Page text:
Fecal Phantom plagues Cabrini

By Richard Magda
February 14, 2002

An unknown suspect, or suspects, defecated in the Dixon House and the Cabrini Apartment Complex recently.

On the weekend of Jan. 25, human feces was left in the ground floor bathroom of the Dixon House. Along with smashed Christmas ornaments scattered in the common area and a large tree limb obstructing the main entrance, the feces filled the bottom floor with a “horrible, almost unbearable stench,” according to Gina Bocelli, a sophomore Dixon House resident.

The housekeeping department cleaned up the mess and repaired the broken toilet paper dispenser found near the scene.

Duana Gonzalez, the first housekeeper to clean the bathroom after the waste was removed said, “My boss cleaned it up and put it in a bag. It was bad. After it was in the bag, he told me that I could go clean the bathroom again. It still smelled bad.”

Residents of the Dixon House lost all visitation rights and will be fined for the damage to the house and cleanup of the feces.

“I don’t think that we should have to pay for someone else’s poor judgment,” Quincy Adam, a sophomore, said. “Living in [the Dixon House] is turning out to cost more than it’s worth.”

The following weekend, the Cabrini Apartment Complex fell victim to a similar crime. In the third floor lounge of the upperclassmen residence apartments, human waste was found once again. This time located in a public sitting area and not a bathroom, the remote possibility of it being an accident was terminated.

Residents of the apartment complex are being issued the same fine as those in the vandalized house. Visitation rights for the apartments will not be restricted, however.

David Carpenter, director of residence life and student life, cannot put his finger on the motive for the crime and is still unsure as to whether or not the criminal or criminals are Cabrini students.

” I have a hard time understanding the behavior that would lead to something like this,” Carpenter said. “It’s not appropriate in our college or anywhere in our society, but someone is doing it. I would love to find who is responsible to get some answers.”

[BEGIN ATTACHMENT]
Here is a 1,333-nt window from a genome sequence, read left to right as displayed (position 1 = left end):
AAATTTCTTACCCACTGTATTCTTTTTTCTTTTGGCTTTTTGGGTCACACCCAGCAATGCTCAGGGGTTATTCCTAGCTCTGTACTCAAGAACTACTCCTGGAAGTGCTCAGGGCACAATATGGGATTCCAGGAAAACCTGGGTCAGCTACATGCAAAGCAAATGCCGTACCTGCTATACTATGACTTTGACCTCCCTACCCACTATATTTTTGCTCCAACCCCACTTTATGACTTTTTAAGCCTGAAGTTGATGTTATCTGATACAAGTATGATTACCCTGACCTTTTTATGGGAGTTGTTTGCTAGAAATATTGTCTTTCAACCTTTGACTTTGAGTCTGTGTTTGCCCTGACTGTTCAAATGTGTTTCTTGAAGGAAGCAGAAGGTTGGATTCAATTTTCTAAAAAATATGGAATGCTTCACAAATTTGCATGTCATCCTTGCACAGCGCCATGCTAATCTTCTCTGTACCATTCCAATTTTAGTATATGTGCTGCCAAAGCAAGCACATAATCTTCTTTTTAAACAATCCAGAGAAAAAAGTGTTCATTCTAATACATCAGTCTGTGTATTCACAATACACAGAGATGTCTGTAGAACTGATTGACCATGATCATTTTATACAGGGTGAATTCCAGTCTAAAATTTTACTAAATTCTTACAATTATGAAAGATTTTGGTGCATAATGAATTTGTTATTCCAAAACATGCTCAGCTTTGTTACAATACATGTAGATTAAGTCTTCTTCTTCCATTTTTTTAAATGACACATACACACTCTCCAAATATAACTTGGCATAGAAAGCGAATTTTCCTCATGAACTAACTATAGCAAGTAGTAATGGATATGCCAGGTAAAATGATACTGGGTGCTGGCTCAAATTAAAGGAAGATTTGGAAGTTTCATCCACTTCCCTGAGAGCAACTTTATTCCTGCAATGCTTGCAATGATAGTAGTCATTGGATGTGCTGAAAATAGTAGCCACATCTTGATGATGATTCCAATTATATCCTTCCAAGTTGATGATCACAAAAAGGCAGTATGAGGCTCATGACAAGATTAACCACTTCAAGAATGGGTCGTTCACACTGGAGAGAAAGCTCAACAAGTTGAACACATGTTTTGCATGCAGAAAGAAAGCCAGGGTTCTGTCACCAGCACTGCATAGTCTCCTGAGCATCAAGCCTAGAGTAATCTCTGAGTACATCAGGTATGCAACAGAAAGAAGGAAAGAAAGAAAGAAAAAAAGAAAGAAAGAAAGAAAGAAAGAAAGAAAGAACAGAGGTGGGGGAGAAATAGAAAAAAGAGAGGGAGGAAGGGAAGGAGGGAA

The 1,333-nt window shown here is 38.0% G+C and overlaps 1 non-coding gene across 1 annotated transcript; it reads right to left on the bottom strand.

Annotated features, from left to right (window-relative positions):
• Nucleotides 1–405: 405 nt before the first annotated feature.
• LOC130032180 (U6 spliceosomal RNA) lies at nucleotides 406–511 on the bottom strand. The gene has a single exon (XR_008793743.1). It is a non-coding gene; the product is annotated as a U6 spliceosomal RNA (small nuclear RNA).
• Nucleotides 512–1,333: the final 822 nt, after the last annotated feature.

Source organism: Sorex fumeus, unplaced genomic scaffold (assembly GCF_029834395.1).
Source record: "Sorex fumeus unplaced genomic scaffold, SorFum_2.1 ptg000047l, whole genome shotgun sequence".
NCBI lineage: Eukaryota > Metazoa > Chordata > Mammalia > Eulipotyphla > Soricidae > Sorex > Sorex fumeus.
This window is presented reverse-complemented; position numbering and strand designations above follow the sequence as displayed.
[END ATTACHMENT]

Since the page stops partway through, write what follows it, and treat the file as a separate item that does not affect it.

Carpenter does not believe for certain that the party or parties involved are associated with Cabrini.

“All in all, the students here are an exceptional group,” he said. “It’s sad that we have to live with things like this, and I hope it’s not a student here. If it turns out to be a guest, the residents are still responsible, but at least it wasn’t their idea.”

Public Safety is not formally investigating the cases and do not believe at this point that they are related. Although Public Safety does not handle visitation rights or similar citations, reports of the incidents have been filed and will be kept on record for future reference, if needed.

Charles Shaffner, director of Public Safety, commented that no investigation is underway and “no samples have been taken.”

Presently, the cases are being handled as public area damage, of which there is a clearly defined definition in the Cabrini College Student Handbook.

“Unless we have someone come forth and take the blame, there isn’t much we can do other than treat it as a vandalism case,” Shaffner said. “We expect students to assist us in finding those responsible so we can put an end to this.”

Residents of the Dixon House regained visitation rights as of Tuesday, Feb. 12.

With no potential suspects undergoing interrogation or promising leads, the case of the fecal phantom is still wide open. Meanwhile, residents of Cabrini may want to watch their step.

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Richard Magda

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